Since 2016, heavy trucks and buses have been involved in almost a third of fatal crashes in work zones, according to the National Highway Traffic Safety Administration (NHTSA). In 2016, 196 crashes (29%) in a work zone involved these vehicles, classified as commercial motor vehicles by NHTSA. In 2020, the last year in which data is available, 774 fatal crashes occurred in work zones. CMVs were involved in 208 of these crashes (27%). A recent report from the Federal Highway Administration (FHWA) in collaboration with the NHTSA outlines why and provides a coordinated strategy for contractors and other stakeholders to reduce the risk of CMV crashes.
Even though there was a slight decrease in CMV-involved work zone fatal crashes in work zones in 2020, CMVs are consistently overrepresented in fatal work zone crashes compared to fatal non-work zone crashes, according to the report.
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Most CMV-involved fatal work zone crashes also occurred on interstates (52%). These crashes were evenly divided between rural and urban areas, and the most common type of crash involving a CMV was a rear-end collision (46%).
There are several reasons this overrepresentation of CMVs might exist according to the report, including physical constraints of roadways under construction. Lane closures, restricted lane widths and lateral clearances, and shortened merge and diverge areas make it difficult for CMVs to navigate work zones.
How contractors can make work zones safer
While existing CMV and work zone initiatives provide resources about a broad range of strategies that can be used to improve the safety of work zones for all users, the report outlines direct voluntary actions contractors can take to address CMV safety specifically in work zones.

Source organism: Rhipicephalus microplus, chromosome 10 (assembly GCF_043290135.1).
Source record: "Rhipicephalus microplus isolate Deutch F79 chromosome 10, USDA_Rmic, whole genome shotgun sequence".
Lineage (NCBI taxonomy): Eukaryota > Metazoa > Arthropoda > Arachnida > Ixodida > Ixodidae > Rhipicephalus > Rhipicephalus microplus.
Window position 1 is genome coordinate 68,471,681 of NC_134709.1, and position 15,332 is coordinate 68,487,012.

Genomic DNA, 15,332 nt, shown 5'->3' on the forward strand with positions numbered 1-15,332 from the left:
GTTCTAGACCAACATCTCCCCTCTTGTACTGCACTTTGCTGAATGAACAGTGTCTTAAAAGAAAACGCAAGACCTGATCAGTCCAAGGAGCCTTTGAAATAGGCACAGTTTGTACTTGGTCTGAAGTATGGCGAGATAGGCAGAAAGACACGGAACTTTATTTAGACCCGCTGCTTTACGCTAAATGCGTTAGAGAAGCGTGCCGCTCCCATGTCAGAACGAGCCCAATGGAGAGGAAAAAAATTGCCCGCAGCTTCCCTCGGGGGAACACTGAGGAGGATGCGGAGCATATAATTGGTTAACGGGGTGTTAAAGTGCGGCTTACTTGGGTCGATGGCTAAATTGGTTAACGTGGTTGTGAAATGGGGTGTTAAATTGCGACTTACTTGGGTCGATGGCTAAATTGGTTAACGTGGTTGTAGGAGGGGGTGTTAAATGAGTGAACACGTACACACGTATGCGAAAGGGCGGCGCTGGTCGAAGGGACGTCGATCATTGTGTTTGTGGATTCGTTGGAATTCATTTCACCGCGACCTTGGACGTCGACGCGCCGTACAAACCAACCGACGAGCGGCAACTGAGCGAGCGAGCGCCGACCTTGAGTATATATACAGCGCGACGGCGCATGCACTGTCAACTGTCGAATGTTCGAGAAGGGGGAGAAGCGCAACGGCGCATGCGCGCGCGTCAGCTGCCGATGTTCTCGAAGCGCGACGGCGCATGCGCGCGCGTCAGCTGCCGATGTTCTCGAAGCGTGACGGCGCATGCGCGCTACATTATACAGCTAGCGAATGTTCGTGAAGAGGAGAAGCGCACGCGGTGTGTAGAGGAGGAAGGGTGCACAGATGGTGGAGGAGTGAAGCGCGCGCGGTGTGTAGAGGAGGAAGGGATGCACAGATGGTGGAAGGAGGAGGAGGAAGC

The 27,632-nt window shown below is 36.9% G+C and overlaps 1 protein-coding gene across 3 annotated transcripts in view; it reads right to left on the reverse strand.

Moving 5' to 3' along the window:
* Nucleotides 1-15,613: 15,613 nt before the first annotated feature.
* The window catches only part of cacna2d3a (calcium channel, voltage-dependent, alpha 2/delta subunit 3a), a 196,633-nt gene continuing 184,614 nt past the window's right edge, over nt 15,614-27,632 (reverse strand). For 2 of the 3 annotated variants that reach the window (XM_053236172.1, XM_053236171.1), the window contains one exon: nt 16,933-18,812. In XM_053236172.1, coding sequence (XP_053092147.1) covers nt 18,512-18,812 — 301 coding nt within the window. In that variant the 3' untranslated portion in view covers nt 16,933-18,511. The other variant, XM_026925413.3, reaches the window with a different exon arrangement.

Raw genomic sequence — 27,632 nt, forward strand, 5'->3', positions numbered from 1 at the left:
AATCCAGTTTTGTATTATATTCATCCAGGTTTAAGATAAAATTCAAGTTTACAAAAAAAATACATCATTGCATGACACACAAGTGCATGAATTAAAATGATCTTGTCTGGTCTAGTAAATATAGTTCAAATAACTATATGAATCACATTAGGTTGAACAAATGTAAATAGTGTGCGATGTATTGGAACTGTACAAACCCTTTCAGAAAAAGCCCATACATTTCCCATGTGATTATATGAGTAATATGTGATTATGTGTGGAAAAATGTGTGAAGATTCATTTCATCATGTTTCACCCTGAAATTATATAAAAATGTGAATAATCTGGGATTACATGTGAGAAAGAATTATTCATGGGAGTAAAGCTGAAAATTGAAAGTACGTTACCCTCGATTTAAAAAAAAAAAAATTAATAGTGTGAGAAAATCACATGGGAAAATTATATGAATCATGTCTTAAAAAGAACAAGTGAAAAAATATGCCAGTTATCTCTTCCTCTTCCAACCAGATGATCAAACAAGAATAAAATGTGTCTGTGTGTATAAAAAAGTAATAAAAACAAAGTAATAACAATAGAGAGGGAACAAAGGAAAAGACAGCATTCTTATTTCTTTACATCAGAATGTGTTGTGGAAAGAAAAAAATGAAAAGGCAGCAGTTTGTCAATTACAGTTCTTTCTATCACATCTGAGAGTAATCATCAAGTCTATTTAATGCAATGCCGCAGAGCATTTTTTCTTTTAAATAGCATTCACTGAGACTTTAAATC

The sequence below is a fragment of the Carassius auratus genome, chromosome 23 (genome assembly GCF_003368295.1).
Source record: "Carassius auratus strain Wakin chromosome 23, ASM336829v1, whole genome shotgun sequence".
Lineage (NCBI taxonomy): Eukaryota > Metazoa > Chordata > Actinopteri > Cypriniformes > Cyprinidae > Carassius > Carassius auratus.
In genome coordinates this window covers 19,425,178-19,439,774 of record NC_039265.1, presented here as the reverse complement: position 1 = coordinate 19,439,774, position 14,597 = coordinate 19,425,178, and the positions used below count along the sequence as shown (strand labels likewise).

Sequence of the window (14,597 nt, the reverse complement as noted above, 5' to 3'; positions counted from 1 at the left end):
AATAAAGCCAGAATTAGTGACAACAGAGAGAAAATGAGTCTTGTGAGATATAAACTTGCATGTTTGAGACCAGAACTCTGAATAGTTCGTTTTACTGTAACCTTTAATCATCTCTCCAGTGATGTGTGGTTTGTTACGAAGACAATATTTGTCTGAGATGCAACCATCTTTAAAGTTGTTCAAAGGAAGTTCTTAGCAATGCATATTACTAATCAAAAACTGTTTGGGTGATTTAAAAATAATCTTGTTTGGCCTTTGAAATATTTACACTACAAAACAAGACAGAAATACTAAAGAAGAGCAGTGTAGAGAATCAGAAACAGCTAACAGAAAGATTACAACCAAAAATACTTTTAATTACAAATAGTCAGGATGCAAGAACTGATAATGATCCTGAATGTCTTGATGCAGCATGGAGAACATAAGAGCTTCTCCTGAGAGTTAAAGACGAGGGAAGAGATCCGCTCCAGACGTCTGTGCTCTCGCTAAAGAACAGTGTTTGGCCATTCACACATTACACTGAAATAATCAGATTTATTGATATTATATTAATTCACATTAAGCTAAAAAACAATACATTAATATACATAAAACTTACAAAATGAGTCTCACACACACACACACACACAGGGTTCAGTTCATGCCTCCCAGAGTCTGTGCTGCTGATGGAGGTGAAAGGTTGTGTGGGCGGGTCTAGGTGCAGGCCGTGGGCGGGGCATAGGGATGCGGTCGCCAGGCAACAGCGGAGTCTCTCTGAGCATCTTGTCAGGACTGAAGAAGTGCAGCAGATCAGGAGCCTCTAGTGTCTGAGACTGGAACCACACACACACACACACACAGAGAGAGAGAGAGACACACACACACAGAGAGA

According to the report, engineering plays a critical role in the design of work zones as it pertains to analyzing crash data, identifying, designing, and implementing safety improvements, and designing and conducting training of staff.
One suggestion for engineers is the design of access/egress points and acceleration/deceleration on active roadways to ensure the safe exiting and return of vehicles to the work zone.
Driver education includes the development and delivery of public service announcements, behavioral safety campaigns, and training targeted at CMV and non-CMV drivers when driving through work zones.
The report makes the following action item recommendations for contractors:
- FHWA suggests contractors train personnel on best practices for work zone access point design principles and use the information to help design and locate access points when they are not specified in contract plans.
- FHWA recommends including construction truck drivers in safety training requirements for employees. This could entail developing and implementing in-house training about best practices for entering and exiting the workspace at access/egress points and acceleration/deceleration on an active roadway. Contractors could consider requiring construction subcontractors to provide proof of such training.
- FHWA recommends, on a project-by-project basis, that project supervisors consider discussing access/egress points and acceleration/deceleration on an active roadway with construction delivery truck drivers and subcontractors to ensure they are entering and exiting the work zone appropriately.